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Man shot dead in front of Inglewood music studio

A woman mourns the untimely death of her 21-year-old son, who police believe was killed by a gang member. No suspects have been named.

October 07, 2009|Anthony Pesce

After her son was shot and killed on Sept. 20, Kathryn Harris was so consumed with grief she did not eat for days.

"My arms and fingers are starting to take on a skeletal appearance," she said. "I can't eat and I can't sleep. And I cry."

Kevin Harris, 21, was sitting in his parked car in front of a music studio in the 3300 block of West 118th Place in Inglewood when he was fatally wounded, authorities said. He was pronounced dead at a hospital about 40 minutes after the 8 p.m. shooting.

His mother wept as she described the phone call that came that night from her husband. She spoke of her frantic trip to the studio. "I put some water on my socks and tried to wipe up the blood. I wiped up as much blood as I could," she said. "I got down on my hands and knees and used my hands like they were a broom to sweep up the glass."

Inglewood Police Department officials have described the gunman as a possible gang member. Harris, however, was not involved in gangs and had no criminal history, said Inglewood Police Det. Jose Becerra. Kathryn Harris said police told her they believed the shooting involved a gang member because of the location and manner of her son's killing.

The night her son was killed, Kathryn Harris said, she knew something was wrong. She texted him and called him repeatedly, but there was no response. Then she got the call from his father.

Becerra said no witnesses have come forward and police have not named any suspects. Kathryn Harris said she was told that her son had just pulled up in his dark green 1995 Camaro when the shooting took place.

Kevin Harris, known to friends as Track Bully, learned to play the piano in a music class during his freshman year at St. Bernard Catholic High School, said Jimmique Parsons, his best friend.

Parsons said that the class taught Harris the basics, but that his friend was soon learning to play popular songs by ear. During his sophomore year in high school, Harris downloaded a music program that allowed him to compose, mix and loop basic beats, and from there he was hooked.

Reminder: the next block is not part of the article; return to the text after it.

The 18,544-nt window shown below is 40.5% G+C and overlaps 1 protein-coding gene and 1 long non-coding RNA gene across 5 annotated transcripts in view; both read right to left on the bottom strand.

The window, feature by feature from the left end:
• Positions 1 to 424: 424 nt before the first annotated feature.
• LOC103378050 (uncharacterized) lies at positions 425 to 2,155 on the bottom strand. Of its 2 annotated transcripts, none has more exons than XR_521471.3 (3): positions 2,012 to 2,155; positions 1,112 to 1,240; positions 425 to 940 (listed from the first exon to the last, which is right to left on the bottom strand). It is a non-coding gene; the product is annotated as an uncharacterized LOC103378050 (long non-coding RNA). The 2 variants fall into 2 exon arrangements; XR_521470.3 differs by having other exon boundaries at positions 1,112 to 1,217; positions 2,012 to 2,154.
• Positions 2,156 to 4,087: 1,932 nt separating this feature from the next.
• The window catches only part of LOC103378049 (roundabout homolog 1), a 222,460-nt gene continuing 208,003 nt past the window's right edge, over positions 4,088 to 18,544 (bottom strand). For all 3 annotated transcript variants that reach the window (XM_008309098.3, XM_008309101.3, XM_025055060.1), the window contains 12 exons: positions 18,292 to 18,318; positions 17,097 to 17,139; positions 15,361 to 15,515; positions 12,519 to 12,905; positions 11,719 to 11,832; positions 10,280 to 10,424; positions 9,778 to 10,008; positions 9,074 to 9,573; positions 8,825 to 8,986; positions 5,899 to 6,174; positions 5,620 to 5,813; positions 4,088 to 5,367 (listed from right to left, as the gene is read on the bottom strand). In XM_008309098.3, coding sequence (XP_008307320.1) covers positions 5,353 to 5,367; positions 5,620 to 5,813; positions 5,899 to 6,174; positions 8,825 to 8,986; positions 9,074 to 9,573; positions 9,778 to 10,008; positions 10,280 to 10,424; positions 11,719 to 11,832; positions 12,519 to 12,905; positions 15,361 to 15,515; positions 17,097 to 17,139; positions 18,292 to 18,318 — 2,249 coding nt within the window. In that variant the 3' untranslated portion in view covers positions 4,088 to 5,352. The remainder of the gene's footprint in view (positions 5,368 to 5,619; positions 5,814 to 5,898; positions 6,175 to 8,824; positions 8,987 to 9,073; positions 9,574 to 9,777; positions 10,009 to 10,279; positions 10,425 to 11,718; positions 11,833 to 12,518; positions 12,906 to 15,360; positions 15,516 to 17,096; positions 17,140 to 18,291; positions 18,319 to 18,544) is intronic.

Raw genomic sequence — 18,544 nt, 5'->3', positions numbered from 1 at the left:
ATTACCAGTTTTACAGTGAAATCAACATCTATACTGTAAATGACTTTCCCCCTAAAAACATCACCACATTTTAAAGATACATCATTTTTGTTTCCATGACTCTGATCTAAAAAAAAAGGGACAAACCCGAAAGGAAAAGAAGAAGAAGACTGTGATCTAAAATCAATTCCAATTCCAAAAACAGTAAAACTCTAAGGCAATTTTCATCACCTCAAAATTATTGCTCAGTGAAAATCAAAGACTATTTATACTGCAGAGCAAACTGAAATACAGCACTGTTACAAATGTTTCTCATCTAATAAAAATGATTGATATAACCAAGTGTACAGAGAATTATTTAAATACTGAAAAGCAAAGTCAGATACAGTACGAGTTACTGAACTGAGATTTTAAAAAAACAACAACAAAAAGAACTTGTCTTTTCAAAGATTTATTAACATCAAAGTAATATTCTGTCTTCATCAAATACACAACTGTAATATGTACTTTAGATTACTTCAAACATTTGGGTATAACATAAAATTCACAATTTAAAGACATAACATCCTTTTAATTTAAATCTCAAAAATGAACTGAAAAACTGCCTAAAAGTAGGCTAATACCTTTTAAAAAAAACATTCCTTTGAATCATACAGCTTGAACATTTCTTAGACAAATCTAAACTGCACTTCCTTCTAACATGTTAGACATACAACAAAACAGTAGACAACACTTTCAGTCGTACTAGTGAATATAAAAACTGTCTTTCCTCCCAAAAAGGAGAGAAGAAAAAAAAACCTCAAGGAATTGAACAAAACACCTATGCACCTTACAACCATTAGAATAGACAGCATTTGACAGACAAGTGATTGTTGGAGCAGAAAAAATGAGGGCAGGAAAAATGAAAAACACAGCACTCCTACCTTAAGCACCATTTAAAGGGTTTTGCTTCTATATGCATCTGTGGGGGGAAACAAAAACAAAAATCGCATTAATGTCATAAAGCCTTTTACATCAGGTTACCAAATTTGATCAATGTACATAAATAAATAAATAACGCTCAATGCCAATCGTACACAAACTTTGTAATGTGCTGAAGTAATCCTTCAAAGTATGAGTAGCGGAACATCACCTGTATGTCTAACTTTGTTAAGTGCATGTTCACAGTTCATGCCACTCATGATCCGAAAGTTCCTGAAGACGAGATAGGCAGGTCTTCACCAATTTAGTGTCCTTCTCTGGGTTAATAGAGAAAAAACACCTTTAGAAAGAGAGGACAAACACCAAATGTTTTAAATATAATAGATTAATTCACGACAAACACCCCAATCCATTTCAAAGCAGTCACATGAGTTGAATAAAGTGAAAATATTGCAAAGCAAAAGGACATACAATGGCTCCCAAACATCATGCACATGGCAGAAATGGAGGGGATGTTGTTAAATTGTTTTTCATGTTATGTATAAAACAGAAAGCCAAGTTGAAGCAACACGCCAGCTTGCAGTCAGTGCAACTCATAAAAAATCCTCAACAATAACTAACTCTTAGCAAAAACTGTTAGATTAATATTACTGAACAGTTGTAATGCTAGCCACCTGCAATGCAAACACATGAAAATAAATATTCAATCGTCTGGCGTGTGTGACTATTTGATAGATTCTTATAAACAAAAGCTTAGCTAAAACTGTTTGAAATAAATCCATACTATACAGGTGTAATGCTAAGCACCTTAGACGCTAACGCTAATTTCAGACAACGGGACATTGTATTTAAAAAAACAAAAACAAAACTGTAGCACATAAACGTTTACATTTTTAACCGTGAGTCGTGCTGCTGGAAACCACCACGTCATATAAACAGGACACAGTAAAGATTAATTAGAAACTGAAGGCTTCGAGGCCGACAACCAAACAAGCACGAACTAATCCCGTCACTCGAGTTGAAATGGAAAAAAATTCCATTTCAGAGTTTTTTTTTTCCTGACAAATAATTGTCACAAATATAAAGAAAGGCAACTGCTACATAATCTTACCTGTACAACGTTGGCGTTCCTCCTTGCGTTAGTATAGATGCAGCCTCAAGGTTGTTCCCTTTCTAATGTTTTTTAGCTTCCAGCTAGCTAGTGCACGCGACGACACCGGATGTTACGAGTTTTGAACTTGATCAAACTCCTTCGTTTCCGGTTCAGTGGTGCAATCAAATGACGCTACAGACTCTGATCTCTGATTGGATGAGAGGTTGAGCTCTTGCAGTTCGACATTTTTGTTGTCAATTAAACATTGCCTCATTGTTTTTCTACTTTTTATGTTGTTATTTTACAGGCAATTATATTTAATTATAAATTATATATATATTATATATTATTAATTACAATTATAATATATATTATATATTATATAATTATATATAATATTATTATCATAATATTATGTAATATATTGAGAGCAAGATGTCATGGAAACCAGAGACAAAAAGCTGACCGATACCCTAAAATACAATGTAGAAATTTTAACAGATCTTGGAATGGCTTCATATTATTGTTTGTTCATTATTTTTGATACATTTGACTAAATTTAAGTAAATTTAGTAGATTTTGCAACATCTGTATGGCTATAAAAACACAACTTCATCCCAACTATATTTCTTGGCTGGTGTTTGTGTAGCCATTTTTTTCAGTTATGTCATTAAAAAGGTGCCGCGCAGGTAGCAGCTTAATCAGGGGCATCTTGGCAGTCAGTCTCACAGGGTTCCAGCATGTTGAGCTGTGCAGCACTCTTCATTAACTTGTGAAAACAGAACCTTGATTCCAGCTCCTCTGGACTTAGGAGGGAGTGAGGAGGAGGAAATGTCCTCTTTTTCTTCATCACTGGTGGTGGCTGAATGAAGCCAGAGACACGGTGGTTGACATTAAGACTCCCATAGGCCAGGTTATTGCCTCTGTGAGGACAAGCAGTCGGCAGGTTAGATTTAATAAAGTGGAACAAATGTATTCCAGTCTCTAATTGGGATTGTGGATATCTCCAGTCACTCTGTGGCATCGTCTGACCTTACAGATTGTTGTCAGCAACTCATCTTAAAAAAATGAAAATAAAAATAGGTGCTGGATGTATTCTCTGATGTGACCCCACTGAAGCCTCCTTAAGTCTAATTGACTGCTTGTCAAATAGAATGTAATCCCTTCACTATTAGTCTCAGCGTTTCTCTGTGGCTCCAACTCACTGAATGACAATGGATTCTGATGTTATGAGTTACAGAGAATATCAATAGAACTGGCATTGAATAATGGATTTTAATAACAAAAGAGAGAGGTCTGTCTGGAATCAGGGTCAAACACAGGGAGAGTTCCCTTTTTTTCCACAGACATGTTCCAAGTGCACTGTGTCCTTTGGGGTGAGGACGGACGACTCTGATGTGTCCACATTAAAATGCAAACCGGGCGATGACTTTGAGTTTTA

At first he would sample and mix songs from popular hip-hop artists, but Parsons said Harris quickly moved to composing his own music, then mixing it and looping it digitally with other instruments.

"He would go into the studio, play around on the piano for an hour or so, then start recording," Parsons said. "It was amazing; he would start from scratch."

Kathryn Harris said her son played on his high school basketball team and regularly went to church. His favorite color was white, she said, and she plans to bury him in a white suit.

After high school graduation, Harris worked a number of odd jobs during the day and spent his nights in the studio, Parsons said. He worked at Urban Outfitters, Vons and eventually at a mattress store while getting paid by the studio to mix tracks for local artists.

Kathryn Harris said she had devoted her life to making sure her son did not fall into the wrong crowd. She sent him to Catholic middle and high schools and read him the Bible.

Over the course of a two-hour phone interview, she sobbed for most of the conversation. She was at the cemetery, having just picked out where she would bury her son.

She recalled a time when he was 2 years old and she took him to a laundromat. She said she gave him a 100-piece puzzle to keep him entertained, and after a short period of time, he told her: "Done, Mommy, done."

"He has no gang ties whatsoever. I raised him preppy," she said. "He wanted people to be happy in general. . . . He saw good in everyone."

She said she was always nervous about the location of his studio and would stay up at night -- sometimes into the early morning -- until she heard him come home safely.

"They tell me God only gives you as much as you can handle," she said. "Well, God must think I'm really strong."

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anthony.pesce@latimes.com

This article is from the Times blog The Homicide Report.

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